Spirit focuses on the primary strength of the series, the relationship between President Romana and her bodyguard Leela. When they travelled with Tom Baker's fourth Doctor they complimented him very well, one was the Eliza Doolittle to his Professor Higgins and the other was the Sherlock Holmes to his Watson (allowing the Doctor to take a back seat in the action and his companion do the investigating!). And yet when you put these two companions together they remind me of two sides of the Doctor's personality, Leela with the zest for life, the instincts, the questioning nature and Romana exemplifies the confidence, the intelligence and the responsibility. They are fascinating to listen to together because when they are written for well they compliment each other whilst coming at problems from opposing ends. Their personalities are so strong that they are ideal for audio, their characterisation comes from their dialogue and this is one area that audio seize upon with both hands and trump any other media.
Spirit is therapy for the two characters and for its first half I was astonished (but pleasantly surprised) that Stephen Cole was allowed to spend such a luxurious amount of time examining these two characters with zero plot to speak of. At the halfway point of the story a plot (or rather a plot device) makes itself known and an influences the remaining time but it was the initial half and its focus on strong dialogue and the Leela/Romana dynamic that impressed me the most. You don't need Timonic fusion devices or other such nonsense to make good drama, as many a programme has proven (notably DS9's Duet) all you need is two good actors and a powerful script.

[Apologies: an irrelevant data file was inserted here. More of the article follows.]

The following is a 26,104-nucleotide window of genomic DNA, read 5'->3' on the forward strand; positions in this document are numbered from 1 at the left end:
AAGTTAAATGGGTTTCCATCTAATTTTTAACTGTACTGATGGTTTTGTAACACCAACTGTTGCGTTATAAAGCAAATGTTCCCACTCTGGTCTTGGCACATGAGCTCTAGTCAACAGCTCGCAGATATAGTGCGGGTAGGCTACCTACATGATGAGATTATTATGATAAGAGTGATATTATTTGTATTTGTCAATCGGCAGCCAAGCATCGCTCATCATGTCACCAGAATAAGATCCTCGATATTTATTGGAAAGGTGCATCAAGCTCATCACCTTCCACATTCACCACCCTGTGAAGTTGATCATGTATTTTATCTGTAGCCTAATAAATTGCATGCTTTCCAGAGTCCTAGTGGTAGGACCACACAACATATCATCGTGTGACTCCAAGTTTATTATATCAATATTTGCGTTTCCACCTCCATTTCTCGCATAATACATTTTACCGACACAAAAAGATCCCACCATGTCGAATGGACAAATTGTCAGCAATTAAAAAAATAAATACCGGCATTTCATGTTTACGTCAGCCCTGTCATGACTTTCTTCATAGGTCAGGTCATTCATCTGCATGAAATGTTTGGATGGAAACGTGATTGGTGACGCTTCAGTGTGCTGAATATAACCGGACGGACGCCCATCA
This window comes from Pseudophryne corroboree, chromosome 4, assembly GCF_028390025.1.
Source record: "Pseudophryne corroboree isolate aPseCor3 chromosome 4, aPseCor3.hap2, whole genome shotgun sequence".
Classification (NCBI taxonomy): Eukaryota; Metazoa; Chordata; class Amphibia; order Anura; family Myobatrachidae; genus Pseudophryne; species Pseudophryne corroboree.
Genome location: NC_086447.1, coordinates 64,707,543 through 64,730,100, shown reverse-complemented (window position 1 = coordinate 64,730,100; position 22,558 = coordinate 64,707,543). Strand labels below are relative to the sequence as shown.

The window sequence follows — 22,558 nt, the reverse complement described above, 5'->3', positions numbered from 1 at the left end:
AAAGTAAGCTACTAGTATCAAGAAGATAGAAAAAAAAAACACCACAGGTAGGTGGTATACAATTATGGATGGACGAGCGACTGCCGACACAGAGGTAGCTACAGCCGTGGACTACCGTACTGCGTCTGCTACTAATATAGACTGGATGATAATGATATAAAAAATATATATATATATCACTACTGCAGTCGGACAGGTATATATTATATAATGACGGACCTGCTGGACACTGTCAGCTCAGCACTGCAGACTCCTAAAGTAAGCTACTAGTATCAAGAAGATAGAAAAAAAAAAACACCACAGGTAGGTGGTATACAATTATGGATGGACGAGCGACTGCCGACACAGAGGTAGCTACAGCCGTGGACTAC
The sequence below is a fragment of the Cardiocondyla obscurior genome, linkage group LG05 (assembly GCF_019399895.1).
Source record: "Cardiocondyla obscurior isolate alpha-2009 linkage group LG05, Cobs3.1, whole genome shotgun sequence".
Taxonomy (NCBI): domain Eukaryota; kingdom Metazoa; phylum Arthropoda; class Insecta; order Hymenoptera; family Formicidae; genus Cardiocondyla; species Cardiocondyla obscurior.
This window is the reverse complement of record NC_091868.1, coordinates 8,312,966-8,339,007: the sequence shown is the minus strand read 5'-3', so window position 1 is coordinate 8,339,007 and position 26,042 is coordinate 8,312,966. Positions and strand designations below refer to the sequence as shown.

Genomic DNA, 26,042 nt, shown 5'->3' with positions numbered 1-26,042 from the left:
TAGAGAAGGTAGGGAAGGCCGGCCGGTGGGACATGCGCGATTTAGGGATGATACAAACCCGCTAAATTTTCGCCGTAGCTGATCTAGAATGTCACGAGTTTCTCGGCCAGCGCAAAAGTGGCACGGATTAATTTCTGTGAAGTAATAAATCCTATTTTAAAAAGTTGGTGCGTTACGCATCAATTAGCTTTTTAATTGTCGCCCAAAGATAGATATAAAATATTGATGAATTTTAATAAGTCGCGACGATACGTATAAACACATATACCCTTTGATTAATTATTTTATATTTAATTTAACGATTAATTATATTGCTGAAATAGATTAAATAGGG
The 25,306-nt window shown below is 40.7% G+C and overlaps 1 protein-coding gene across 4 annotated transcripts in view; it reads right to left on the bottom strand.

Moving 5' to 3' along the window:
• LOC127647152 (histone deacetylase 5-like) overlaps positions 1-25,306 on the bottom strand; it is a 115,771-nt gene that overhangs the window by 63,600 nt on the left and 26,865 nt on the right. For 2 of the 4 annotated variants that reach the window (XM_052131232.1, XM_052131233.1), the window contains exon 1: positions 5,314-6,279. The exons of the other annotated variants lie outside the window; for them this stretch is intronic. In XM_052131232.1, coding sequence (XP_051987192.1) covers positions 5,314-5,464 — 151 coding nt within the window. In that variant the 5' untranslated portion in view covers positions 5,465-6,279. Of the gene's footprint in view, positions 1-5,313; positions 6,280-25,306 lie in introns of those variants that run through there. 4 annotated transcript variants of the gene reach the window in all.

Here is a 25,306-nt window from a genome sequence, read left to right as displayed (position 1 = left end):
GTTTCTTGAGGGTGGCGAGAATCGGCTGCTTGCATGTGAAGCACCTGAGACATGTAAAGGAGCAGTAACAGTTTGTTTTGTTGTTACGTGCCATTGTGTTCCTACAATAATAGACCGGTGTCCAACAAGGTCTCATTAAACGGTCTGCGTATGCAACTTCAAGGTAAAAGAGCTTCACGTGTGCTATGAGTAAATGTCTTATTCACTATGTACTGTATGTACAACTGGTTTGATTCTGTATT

This assessment of their relationship could not have come at a better time. Now the big issues of the TFD have been dealt with and Pandora has been shoved back in her box it is time for Leela and Romana to look at where they are in their lives and if they are where they should be. Leela thinks not and wants to be away from Gallifrey and its rules and politics and stuffy old men and so Romana brings her to Davidia, a paradise planet, so they can talk about it. It is nice that these characters are afforded some development away from the big plots; there is a genuine feeling that both characters understand the other much better after their holiday. Stephen Cole focuses on their individual strengths by having them each spend a day doing something of their choosing. Cue scenes of Romana traipsing through the wild and Leela experiencing a sensory depration unit. The dialogue between them is intelligent and instructive without trying to make them sound too different and in places it is laugh-out-loud hilarious. I particularly enjoyed their musings over the summer fruit, one of several excellent metaphors the play uses.